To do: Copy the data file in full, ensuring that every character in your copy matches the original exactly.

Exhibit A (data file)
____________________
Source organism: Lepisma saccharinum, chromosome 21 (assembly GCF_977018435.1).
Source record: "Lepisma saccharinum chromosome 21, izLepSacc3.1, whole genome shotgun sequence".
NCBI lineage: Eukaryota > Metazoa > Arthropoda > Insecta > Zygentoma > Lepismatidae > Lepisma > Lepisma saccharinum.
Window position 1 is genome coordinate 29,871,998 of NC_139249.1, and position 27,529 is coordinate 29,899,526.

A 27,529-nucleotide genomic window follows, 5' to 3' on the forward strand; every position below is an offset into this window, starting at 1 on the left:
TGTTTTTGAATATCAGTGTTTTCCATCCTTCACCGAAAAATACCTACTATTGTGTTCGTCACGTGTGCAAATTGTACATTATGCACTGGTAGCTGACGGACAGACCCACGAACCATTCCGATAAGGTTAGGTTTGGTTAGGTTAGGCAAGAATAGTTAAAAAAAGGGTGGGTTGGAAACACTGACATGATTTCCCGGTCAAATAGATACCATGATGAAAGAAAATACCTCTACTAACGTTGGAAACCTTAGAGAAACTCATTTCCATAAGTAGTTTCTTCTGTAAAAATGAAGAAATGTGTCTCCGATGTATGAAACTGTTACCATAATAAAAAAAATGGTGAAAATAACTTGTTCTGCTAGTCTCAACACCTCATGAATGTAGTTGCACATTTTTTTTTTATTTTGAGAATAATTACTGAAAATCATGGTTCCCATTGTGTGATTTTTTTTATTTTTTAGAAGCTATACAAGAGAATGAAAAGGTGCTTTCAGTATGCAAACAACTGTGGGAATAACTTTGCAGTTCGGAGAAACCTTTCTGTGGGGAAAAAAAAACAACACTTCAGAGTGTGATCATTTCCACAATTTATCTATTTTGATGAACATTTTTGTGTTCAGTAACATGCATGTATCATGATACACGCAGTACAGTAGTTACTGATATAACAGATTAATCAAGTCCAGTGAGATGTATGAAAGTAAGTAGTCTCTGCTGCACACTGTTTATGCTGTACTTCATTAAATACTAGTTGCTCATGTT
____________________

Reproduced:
Source organism: Lepisma saccharinum, chromosome 21 (assembly GCF_977018435.1).
Source record: "Lepisma saccharinum chromosome 21, izLepSacc3.1, whole genome shotgun sequence".
NCBI lineage: Eukaryota > Metazoa > Arthropoda > Insecta > Zygentoma > Lepismatidae > Lepisma > Lepisma saccharinum.
Window position 1 is genome coordinate 29,871,998 of NC_139249.1, and position 27,529 is coordinate 29,899,526.

A 27,529-nucleotide genomic window follows, 5' to 3' on the forward strand; every position below is an offset into this window, starting at 1 on the left:
TGTTTTTGAATATCAGTGTTTTCCATCCTTCACCGAAAAATACCTACTATTGTGTTCGTCACGTGTGCAAATTGTACATTATGCACTGGTAGCTGACGGACAGACCCACGAACCATTCCGATAAGGTTAGGTTTGGTTAGGTTAGGCAAGAATAGTTAAAAAAAGGGTGGGTTGGAAACACTGACATGATTTCCCGGTCAAATAGATACCATGATGAAAGAAAATACCTCTACTAACGTTGGAAACCTTAGAGAAACTCATTTCCATAAGTAGTTTCTTCTGTAAAAATGAAGAAATGTGTCTCCGATGTATGAAACTGTTACCATAATAAAAAAAATGGTGAAAATAACTTGTTCTGCTAGTCTCAACACCTCATGAATGTAGTTGCACATTTTTTTTTTATTTTGAGAATAATTACTGAAAATCATGGTTCCCATTGTGTGATTTTTTTTATTTTTTAGAAGCTATACAAGAGAATGAAAAGGTGCTTTCAGTATGCAAACAACTGTGGGAATAACTTTGCAGTTCGGAGAAACCTTTCTGTGGGGAAAAAAAAACAACACTTCAGAGTGTGATCATTTCCACAATTTATCTATTTTGATGAACATTTTTGTGTTCAGTAACATGCATGTATCATGATACACGCAGTACAGTAGTTACTGATATAACAGATTAATCAAGTCCAGTGAGATGTATGAAAGTAAGTAGTCTCTGCTGCACACTGTTTATGCTGTACTTCATTAAATACTAGTTGCTCATGTT